Good Morning,

Gold prices regained 1% of the 3% they lost in yesterday's rout overnight, as scattered physical buying emerged in Asia. Reports from India show that demand dried up shortly after prices started to recover and buyers are still largely sidelined. Somewhat toned-down euro rate hike talk emerged from the ECB early today and was seen at odds with concurrent statements made by other officials about the same issue. To wit:

Reuters reports that the euro momentarily hit a session low against the dollar after European Central Bank board member Jeurgen Stark was reported as saying the central bank is not considering a series of rate rises, even as investors expect a hike in July. A matter of nuance, this. That the coming rate hike(s) are not intended to constitute a string is one thing. The fact that they are coming, is another. Reuters also reports that: European Central Bank (ECB) chief Jean-Claude Trichet, who shocked markets last week by saying ECB rates could rise next month, reiterated his comments on Monday.

Other European central bankers weighed in yesterday, with Erkki Liikaken, a Finnish member of the ECB’s rate-setting Governing Council, saying the bank was in a state of heightened alertness. Politicians joined the fray ahead of a meeting in Japan where food and fuel price inflation was expected to dominate talks among finance ministers of the Group of Eight (G-8) rich industrialised states. I think we need to take very seriously the concerns that have been expressed by the central bank, German Deputy Finance Minister Thomas Mirow said ahead of the G-8 meeting.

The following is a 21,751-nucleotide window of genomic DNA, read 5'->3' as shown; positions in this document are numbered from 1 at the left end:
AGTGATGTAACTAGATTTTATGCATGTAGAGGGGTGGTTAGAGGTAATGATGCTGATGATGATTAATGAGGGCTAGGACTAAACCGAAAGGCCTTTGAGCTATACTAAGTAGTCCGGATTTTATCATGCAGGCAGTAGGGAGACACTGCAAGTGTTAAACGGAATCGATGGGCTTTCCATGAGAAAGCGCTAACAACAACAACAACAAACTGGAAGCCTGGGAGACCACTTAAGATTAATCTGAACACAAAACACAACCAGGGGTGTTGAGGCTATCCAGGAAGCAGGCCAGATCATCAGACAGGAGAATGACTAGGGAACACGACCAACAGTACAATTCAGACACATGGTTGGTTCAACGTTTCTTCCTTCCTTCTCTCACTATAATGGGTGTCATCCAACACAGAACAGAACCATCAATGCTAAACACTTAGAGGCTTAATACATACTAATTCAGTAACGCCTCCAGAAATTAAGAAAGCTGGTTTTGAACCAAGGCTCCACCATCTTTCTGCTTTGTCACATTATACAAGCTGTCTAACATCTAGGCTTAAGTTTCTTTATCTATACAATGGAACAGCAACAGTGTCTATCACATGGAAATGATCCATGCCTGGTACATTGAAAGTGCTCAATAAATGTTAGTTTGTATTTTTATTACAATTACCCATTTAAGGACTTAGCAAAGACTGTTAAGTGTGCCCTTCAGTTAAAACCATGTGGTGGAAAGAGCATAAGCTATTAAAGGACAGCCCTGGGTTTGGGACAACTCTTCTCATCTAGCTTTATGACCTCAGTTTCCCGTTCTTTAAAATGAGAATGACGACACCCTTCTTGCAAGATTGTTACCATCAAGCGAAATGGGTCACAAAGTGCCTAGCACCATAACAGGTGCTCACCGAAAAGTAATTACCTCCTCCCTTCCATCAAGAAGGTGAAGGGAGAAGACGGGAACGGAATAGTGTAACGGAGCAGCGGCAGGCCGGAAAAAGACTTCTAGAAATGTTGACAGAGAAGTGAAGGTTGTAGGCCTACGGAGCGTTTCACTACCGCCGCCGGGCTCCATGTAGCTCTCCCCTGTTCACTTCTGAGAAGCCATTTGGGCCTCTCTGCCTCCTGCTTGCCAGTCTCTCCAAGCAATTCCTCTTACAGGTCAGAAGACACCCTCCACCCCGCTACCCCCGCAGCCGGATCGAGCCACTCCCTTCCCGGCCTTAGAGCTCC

The US dollar headed lower this morning, losing about .25 on the index at 73.43 whilst crude oil gained $2.40 at $133.72 and that combination gave bullion additional energy to attempt to repair the fresh damage sustained on Tuesday. A few Asian central banks were seen trying to halt the greenback's rally by selling it to support their currencies (Thailand, S.Korea) but such action elicited ominous comments among currency strategists.

Bloomberg quotes Morgan Stanley's Stephen Jen as remaking that: U.S. policy makers have set the stage for ``outright intervention'' to sever a vicious circle between a weak dollar and high oil prices. The U.S. campaign for a stronger currency, aimed at containing oil prices, ``will work.'' Thus, risks of further declines remain in place for gold (see below) as the new anti-inflation/anti oil attitude among central banks is spreading and as the level of bargain hunting at recent lows was rather anemic. The $850 area continues to present a potential tipping point for the precious metal.